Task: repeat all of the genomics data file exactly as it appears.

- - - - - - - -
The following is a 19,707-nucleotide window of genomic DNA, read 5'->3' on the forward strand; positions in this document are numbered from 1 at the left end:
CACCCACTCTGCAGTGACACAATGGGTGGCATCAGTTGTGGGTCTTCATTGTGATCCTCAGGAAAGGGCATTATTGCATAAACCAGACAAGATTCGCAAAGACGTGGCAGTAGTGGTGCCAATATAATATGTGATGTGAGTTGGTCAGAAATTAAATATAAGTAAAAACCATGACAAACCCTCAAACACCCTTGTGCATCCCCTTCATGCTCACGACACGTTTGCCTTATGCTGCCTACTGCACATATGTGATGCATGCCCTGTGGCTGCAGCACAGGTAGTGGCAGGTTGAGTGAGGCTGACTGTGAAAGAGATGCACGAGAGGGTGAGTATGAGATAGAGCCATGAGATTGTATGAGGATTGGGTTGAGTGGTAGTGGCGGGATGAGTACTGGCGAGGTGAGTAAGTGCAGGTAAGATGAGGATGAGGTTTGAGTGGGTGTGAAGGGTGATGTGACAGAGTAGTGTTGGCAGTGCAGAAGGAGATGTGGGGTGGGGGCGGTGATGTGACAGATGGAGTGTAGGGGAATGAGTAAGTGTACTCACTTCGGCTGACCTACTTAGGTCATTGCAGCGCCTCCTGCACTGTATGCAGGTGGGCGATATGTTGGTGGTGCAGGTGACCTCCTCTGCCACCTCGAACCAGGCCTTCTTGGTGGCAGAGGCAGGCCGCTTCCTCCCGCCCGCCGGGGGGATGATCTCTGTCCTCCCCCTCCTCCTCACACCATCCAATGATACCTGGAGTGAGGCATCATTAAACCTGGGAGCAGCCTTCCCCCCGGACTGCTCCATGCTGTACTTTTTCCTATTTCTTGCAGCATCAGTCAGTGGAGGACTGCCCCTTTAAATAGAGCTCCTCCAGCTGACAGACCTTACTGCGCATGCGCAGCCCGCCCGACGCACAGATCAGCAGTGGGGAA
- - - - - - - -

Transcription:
The following is a 19,707-nucleotide window of genomic DNA, read 5'->3' on the forward strand; positions in this document are numbered from 1 at the left end:
CACCCACTCTGCAGTGACACAATGGGTGGCATCAGTTGTGGGTCTTCATTGTGATCCTCAGGAAAGGGCATTATTGCATAAACCAGACAAGATTCGCAAAGACGTGGCAGTAGTGGTGCCAATATAATATGTGATGTGAGTTGGTCAGAAATTAAATATAAGTAAAAACCATGACAAACCCTCAAACACCCTTGTGCATCCCCTTCATGCTCACGACACGTTTGCCTTATGCTGCCTACTGCACATATGTGATGCATGCCCTGTGGCTGCAGCACAGGTAGTGGCAGGTTGAGTGAGGCTGACTGTGAAAGAGATGCACGAGAGGGTGAGTATGAGATAGAGCCATGAGATTGTATGAGGATTGGGTTGAGTGGTAGTGGCGGGATGAGTACTGGCGAGGTGAGTAAGTGCAGGTAAGATGAGGATGAGGTTTGAGTGGGTGTGAAGGGTGATGTGACAGAGTAGTGTTGGCAGTGCAGAAGGAGATGTGGGGTGGGGGCGGTGATGTGACAGATGGAGTGTAGGGGAATGAGTAAGTGTACTCACTTCGGCTGACCTACTTAGGTCATTGCAGCGCCTCCTGCACTGTATGCAGGTGGGCGATATGTTGGTGGTGCAGGTGACCTCCTCTGCCACCTCGAACCAGGCCTTCTTGGTGGCAGAGGCAGGCCGCTTCCTCCCGCCCGCCGGGGGGATGATCTCTGTCCTCCCCCTCCTCCTCACACCATCCAATGATACCTGGAGTGAGGCATCATTAAACCTGGGAGCAGCCTTCCCCCCGGACTGCTCCATGCTGTACTTTTTCCTATTTCTTGCAGCATCAGTCAGTGGAGGACTGCCCCTTTAAATAGAGCTCCTCCAGCTGACAGACCTTACTGCGCATGCGCAGCCCGCCCGACGCACAGATCAGCAGTGGGGAA